A jobseeker who was denied employment in a care home after a disclosure check revealed that he had been “convicted” before a Children’s Hearing of lewd and libidinous practices nearly three decades ago, had his human rights breached.
A judge in the Court of Session ruled that the automatic disclosure by Disclosure Scotland of a deemed criminal conviction for a minor offence of lewd and libidinous practices was “unlawful”.
Counsel for the petitioner argued that the amended scheme was unlawful because it did not provide (adequately or at all) for an assessment of the proportionality of the admitted interference with the petitioner’s rights under Article 8. The petitioner also argued that disclosure of the conviction information in his case was “disproportionate” because it had no rational connection to the aim of protecting vulnerable adults.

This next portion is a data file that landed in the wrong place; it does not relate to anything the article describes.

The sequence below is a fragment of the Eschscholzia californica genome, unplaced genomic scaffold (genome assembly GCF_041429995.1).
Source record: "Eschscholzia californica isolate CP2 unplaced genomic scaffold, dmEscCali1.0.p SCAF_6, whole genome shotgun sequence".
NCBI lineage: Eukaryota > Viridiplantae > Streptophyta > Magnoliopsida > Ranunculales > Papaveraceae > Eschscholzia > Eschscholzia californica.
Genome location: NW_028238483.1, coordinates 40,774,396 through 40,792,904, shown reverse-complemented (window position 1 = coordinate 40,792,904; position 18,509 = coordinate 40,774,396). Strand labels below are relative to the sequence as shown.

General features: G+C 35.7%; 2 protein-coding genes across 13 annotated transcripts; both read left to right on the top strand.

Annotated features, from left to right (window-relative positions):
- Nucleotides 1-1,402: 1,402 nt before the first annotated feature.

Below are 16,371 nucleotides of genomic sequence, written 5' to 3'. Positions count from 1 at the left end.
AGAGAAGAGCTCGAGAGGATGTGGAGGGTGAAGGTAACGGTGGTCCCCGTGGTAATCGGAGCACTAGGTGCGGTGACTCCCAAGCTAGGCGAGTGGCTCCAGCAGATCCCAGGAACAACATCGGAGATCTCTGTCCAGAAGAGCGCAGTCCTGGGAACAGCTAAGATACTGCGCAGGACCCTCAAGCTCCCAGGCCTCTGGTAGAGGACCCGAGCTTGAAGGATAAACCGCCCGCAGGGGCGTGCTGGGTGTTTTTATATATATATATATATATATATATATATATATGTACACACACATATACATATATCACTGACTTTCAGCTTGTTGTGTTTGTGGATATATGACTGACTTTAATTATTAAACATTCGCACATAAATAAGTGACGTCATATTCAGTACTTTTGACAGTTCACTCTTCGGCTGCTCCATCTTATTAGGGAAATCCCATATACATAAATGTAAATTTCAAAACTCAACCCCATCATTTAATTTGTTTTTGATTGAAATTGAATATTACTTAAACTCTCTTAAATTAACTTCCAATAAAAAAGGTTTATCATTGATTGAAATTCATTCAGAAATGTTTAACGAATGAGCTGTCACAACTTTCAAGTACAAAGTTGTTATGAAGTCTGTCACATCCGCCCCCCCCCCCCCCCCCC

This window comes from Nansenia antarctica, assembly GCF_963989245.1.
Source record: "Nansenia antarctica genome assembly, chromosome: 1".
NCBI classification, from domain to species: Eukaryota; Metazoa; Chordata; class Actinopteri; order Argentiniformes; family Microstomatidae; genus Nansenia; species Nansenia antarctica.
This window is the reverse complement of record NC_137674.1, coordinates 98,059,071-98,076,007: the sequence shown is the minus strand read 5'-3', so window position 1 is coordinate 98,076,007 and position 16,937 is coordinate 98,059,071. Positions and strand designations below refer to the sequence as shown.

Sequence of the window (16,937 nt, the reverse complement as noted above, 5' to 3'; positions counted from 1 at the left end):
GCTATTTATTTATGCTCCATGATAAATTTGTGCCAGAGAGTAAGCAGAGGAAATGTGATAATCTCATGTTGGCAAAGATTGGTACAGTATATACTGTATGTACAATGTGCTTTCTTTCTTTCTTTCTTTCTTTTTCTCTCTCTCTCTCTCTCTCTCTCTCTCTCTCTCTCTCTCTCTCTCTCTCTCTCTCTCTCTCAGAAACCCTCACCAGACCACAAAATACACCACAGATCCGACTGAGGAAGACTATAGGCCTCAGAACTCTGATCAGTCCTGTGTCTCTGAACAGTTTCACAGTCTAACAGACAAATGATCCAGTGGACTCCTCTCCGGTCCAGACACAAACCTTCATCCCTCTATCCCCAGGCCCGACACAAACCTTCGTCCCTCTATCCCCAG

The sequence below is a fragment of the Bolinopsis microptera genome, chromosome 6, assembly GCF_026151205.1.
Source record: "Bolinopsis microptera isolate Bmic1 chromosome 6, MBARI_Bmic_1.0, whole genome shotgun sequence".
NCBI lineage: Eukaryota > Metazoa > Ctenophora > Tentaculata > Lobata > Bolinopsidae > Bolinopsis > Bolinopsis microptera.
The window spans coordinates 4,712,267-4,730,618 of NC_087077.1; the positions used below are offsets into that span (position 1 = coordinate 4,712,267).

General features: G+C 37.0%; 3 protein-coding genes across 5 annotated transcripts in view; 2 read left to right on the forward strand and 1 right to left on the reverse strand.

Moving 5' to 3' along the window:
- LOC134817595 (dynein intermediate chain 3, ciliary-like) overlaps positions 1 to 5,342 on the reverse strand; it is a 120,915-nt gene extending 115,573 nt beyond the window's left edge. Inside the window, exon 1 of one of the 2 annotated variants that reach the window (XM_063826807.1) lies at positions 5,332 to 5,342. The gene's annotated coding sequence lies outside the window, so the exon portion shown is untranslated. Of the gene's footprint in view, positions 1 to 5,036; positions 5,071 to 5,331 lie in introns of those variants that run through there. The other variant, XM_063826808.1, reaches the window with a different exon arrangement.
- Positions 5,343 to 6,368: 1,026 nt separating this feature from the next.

The judge, Lord Pentland held that mandatory disclosure of the petitioner’s appearance before a Children’s Hearing in 1987 constituted an “unlawful and unjustifiable interference” with his rights under Article 8 of the European Convention on Human Rights.
Photo credit 3D Judges Gavel by Chris Potter (2012) / StockMonkeys.com / CC